- March 23, 2011
- 39 Comments
First things first. Thank you, Brian. I am truly thrilled that I’m getting the honor of addressing your friends and I’m more thrilled even to be able to call you a friend.
You know, I’ve spent a lot of time looking at the CRM market, as an analyst, consultant, journalist, blogger and whatever other chameleon-like title you can give me. While it’s immensely gratifying to see that Social CRM is now part of the mainstream discussion process and is even being mentioned as something that is being sought as a knowledge level or skill set in job descriptions. But what is also apparent is that there are some things that need to be clarified about where in the pantheon of the gods of realism that Social CRM actually resides, because the hype about what it can do and the venom spit at it by the naysayers are abundant in ridiculous amounts.
In order to do that, let me throw something out to you guys, which may or may not come as a shock. If it does, uh oh.
Starting with the Social Customer….
First, I presume that all of you know that there is a social customer who wants to be more engaged than a traditional customer does – and in fact makes that well known out on the social web, so aptly shown in Brian’s now famous Conversation Prism. But, what you might think you know and what actually is the case may not be the same thing. Though, of course, maybe it is.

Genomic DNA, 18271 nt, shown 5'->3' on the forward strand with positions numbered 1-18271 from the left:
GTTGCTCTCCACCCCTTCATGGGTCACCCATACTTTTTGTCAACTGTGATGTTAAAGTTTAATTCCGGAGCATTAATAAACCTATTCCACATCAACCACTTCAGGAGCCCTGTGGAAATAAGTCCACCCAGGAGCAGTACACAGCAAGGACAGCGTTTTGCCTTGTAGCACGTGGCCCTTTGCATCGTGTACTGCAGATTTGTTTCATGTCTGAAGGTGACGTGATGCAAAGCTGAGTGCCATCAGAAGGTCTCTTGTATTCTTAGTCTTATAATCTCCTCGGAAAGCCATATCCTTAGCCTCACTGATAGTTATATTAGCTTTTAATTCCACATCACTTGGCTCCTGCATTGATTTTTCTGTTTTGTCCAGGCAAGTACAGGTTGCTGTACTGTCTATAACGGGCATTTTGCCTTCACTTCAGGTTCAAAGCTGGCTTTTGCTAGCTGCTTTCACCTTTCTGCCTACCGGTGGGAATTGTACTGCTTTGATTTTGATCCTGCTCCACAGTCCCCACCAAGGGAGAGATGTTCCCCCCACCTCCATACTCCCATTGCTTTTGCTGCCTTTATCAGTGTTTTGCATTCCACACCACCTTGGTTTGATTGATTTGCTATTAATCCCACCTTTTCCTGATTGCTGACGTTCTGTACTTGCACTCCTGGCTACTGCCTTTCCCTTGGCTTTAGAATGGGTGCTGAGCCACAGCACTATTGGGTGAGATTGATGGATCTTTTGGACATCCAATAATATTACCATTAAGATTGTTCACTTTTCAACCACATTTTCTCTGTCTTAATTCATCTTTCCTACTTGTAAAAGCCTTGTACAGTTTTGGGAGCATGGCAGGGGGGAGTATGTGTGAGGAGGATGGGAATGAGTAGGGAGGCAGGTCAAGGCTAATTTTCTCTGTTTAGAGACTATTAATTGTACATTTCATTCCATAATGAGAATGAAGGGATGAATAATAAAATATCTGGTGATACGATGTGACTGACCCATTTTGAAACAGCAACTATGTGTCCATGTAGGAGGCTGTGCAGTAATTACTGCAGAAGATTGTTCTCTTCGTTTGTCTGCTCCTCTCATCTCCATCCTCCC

The social customers are less engaged with your brand than they are with their friends and what they and their friends think of your brand. Which means you have a real opportunity here and a bit of a problem.
IBM’s Institute for Business Value released a report last week called “From Social Media to Social CRM: What Customers Want” which had some eye-opening, or at least, level-setting numbers.
Take a look at these:
1. While between 72% (baby boomers) and 89% (Gen Y) have an account on some social site, 70% of them use them for personal reasons, while only 23% use them to interact with brands. Notably 39% of them use them for reviews – meaning peer trust when it comes to a brand or specific product or service.